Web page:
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Departure Lounge

departure lounge tribeza austin travel

departure lounge tribeza austin travel

Departure Lounge


Anne Bruno
Photographs by Warren Chang

SAY “TRAVEL AGENT” AND PEOPLE OF A CERTAIN AGE RECALL storefronts populating the busiest streets. Sun-bleached posters in the windows beckoned passersby inside to explore such exotic locales as Miami Beach with all bikini-clad beauties sipping umbrella drinks.

Inside one of these storefronts, you’d have likely found a Xerox machine the size of a Car2Go, a water cooler and a fax machine or two. Agents’ desks would’ve been covered with essential tools of the trade: calendars and brochures depicting Mayan ruins of the Mexican Riviera or Australian koalas and kangaroos, three-ring binders filled with airline and cruise ship schedules, and, most important, a multi-line telephone replete with a cushion on the handset allowing the multitasking agent to work the phones while typing reservations into a giant green-screened computer.

Enter the miracle of the interwebs and everything changed.

departure lounge tribeza austin travel

Sites like Expedia, Travelocity, Orbitz and Priceline arrived on the scene and offered those looking for vacation plans an international buffet of do-it-yourself options promising the best deals on the most exciting destinations. Best of all, you could research, compare prices and book a trip from the comfort of your own home, 24/7, all by yourself. Did this sea change in a consumer-focused industry render travel agencies unnecessary or, even worse, extinct?

“Oh no, definitely not,” says Keith Waldon, founder of Austin’s Departure Lounge, a decidedly modern upscale travel agency prominently located at the corner of West 5th and Guadalupe Streets. “But when the business changed, most just moved to the 34th floor of some bland office building so no one knew they still existed.”

The exact opposite is true with Waldon’s street level coffee-shop-cum-wine-bar travel boutique. Here, in a lounge setting instead of an office, yesteryear’s water cooler has been replaced by an Italian espresso machine and a bar serving wines from around the world. Large touch-screens adorn the walls and continually display inspiring images for every type of traveler, from adventure-seekers to spa enthusiasts.

In the sunlit open area, regulars and newcomers alike stop in for a morning latte, browsing travel magazines; in the evening they attend destination-themed events where conversations with like-minded globetrotters (and those in the making) are encouraged over wine and appetizers. A meeting room and two cozy booths tucked behind Moorish arches offer private spaces where clients can visit by appointment with a travel advisor.

Waldon began his hospitality career while a student at Southern Methodist University, talking his way into an internship with Dallas’ famed Rosewood Hotels, where he ultimately worked for 16 years. “I majored in public relations and statistics, so I love using both sides of my brain; it’s come in handy in this business. People talk about how innovative our concept is, but what you don’t see behind the curtain is just as innovative as what’s in front,” Waldon says.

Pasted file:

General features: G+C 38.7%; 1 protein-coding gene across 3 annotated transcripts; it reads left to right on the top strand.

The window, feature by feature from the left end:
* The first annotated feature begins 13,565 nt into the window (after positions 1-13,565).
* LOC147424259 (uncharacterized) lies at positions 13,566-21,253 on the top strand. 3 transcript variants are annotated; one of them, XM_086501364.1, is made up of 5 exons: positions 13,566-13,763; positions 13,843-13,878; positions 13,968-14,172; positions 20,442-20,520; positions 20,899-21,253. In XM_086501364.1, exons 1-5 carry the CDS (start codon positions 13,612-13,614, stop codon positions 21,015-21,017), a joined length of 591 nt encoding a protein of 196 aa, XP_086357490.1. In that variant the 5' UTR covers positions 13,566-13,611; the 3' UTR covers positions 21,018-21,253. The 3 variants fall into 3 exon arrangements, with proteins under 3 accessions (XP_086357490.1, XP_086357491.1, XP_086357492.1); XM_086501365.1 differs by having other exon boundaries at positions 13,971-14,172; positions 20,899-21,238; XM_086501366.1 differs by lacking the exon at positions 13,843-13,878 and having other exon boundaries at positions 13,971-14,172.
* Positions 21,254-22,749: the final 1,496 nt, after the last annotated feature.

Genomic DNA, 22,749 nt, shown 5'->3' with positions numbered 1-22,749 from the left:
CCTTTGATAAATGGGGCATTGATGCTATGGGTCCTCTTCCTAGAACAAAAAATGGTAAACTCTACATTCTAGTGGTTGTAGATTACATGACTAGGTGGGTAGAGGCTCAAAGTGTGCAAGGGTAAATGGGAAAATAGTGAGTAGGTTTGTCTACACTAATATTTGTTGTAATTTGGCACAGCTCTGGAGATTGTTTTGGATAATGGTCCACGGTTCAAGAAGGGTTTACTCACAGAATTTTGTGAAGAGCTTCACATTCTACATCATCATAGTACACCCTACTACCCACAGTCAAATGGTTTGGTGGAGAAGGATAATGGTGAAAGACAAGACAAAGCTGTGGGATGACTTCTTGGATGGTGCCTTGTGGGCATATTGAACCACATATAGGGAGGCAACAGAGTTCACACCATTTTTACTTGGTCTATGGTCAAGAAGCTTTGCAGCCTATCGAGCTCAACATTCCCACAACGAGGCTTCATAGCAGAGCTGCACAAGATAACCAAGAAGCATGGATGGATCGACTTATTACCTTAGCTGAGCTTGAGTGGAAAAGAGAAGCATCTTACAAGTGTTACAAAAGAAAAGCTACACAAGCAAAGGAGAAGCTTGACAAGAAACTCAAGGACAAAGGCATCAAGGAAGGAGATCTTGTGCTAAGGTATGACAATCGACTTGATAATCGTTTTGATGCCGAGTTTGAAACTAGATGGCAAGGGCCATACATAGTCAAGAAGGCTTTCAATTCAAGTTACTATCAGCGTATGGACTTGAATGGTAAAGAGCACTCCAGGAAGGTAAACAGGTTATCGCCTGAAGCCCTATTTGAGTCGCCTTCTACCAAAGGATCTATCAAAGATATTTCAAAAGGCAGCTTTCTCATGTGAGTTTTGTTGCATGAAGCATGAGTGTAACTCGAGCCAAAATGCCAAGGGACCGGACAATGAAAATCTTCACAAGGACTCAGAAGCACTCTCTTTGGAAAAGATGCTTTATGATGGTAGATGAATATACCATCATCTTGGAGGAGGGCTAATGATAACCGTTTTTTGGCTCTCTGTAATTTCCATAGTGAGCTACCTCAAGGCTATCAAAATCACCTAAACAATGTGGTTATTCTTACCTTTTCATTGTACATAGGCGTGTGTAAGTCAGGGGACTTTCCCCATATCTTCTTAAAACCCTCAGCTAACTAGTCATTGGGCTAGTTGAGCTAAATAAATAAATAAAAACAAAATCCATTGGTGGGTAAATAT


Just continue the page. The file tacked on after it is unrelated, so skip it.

Because it can be difficult for many people to describe what they really want in travel, Waldon created a proprietary tool to not only hone in on what a client is looking for, but also discover what their travel personality is (their “travel DNA”) as well as the level of compatibility among people traveling together.

“It’s a fairly simple visual quiz but it actually reveals serious data we use in initially matching the client with the right advisor and, later, in designing their experience,” Waldon says. “The client has a vision but may not be able to articulate it—it’s our job to understand that vision and then plan a trip that brings it to life. There’s a lot of psychology involved; trust and successful relationships are key to every aspect of what we do.”

As to who’s traveling and how his unusual concept has attracted untapped potential, Waldon explains it this way: “The older, luxury travelers never stopped using advisors and millennials love working with experts because they value knowledge. Both groups see what travel professionals provide at no extra charge—we’re paid commissions by our partners with whom we have deep, long-standing relationships.” And those relationships, he adds, get clients the best of coveted perks, upgrades and special requests.

Waldon notes that baby boomers, in contrast to other travelers, generally think they can get the best deals and most satisfying experiences by doing everything themselves. That’s rarely the case, he says, so they often ask for professional help only after learning what their kids or parents got without paying extra.

“Regardless of a traveler’s age, a piece was still missing,” Waldon says. “That Main Street presence does matter.” Travel agencies, he decided, needed to evolve in order to reclaim their visible place in people’s everyday routines. “When they see you, they’re reminded that you provide a valuable service, like so many other professionals they work with on a regular basis.”

With Departure Lounge, the evolution of a business some thought was on its way out has clearly arrived. Look for locations in Westlake and the Austin airport later this summer, and franchises to follow in other U.S. cities.

Read more from the Travel Issue | May 2017